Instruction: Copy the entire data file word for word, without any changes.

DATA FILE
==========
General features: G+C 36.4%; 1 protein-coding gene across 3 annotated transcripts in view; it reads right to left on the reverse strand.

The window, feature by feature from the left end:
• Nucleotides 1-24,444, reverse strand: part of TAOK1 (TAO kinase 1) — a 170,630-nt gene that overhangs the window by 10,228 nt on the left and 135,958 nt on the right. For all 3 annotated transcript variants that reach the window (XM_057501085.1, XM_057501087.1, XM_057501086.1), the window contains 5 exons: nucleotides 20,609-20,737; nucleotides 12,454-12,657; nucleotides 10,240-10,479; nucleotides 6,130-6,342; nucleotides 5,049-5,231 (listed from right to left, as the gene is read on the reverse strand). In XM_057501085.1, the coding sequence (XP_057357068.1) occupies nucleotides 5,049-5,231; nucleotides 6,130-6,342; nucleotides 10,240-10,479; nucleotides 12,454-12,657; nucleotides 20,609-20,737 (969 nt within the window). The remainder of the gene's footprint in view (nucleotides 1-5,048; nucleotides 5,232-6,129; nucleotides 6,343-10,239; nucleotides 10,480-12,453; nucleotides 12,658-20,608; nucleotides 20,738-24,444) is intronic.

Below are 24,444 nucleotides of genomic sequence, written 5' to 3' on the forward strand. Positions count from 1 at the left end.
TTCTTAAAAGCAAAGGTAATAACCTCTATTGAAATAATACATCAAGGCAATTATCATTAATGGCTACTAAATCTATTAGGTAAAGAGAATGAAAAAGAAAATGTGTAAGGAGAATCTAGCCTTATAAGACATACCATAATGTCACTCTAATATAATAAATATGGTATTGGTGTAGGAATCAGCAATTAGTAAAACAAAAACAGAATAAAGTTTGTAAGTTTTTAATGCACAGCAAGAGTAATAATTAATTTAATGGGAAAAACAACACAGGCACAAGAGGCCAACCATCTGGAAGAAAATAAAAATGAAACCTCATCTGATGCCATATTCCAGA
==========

General features: G+C 36.4%; 1 protein-coding gene across 3 annotated transcripts in view; it reads right to left on the reverse strand.

The window, feature by feature from the left end:
• Nucleotides 1-24,444, reverse strand: part of TAOK1 (TAO kinase 1) — a 170,630-nt gene that overhangs the window by 10,228 nt on the left and 135,958 nt on the right. For all 3 annotated transcript variants that reach the window (XM_057501085.1, XM_057501087.1, XM_057501086.1), the window contains 5 exons: nucleotides 20,609-20,737; nucleotides 12,454-12,657; nucleotides 10,240-10,479; nucleotides 6,130-6,342; nucleotides 5,049-5,231 (listed from right to left, as the gene is read on the reverse strand). In XM_057501085.1, the coding sequence (XP_057357068.1) occupies nucleotides 5,049-5,231; nucleotides 6,130-6,342; nucleotides 10,240-10,479; nucleotides 12,454-12,657; nucleotides 20,609-20,737 (969 nt within the window). The remainder of the gene's footprint in view (nucleotides 1-5,048; nucleotides 5,232-6,129; nucleotides 6,343-10,239; nucleotides 10,480-12,453; nucleotides 12,658-20,608; nucleotides 20,738-24,444) is intronic.

Below are 24,444 nucleotides of genomic sequence, written 5' to 3' on the forward strand. Positions count from 1 at the left end.
TTCTTAAAAGCAAAGGTAATAACCTCTATTGAAATAATACATCAAGGCAATTATCATTAATGGCTACTAAATCTATTAGGTAAAGAGAATGAAAAAGAAAATGTGTAAGGAGAATCTAGCCTTATAAGACATACCATAATGTCACTCTAATATAATAAATATGGTATTGGTGTAGGAATCAGCAATTAGTAAAACAAAAACAGAATAAAGTTTGTAAGTTTTTAATGCACAGCAAGAGTAATAATTAATTTAATGGGAAAAACAACACAGGCACAAGAGGCCAACCATCTGGAAGAAAATAAAAATGAAACCTCATCTGATGCCATATTCCAGA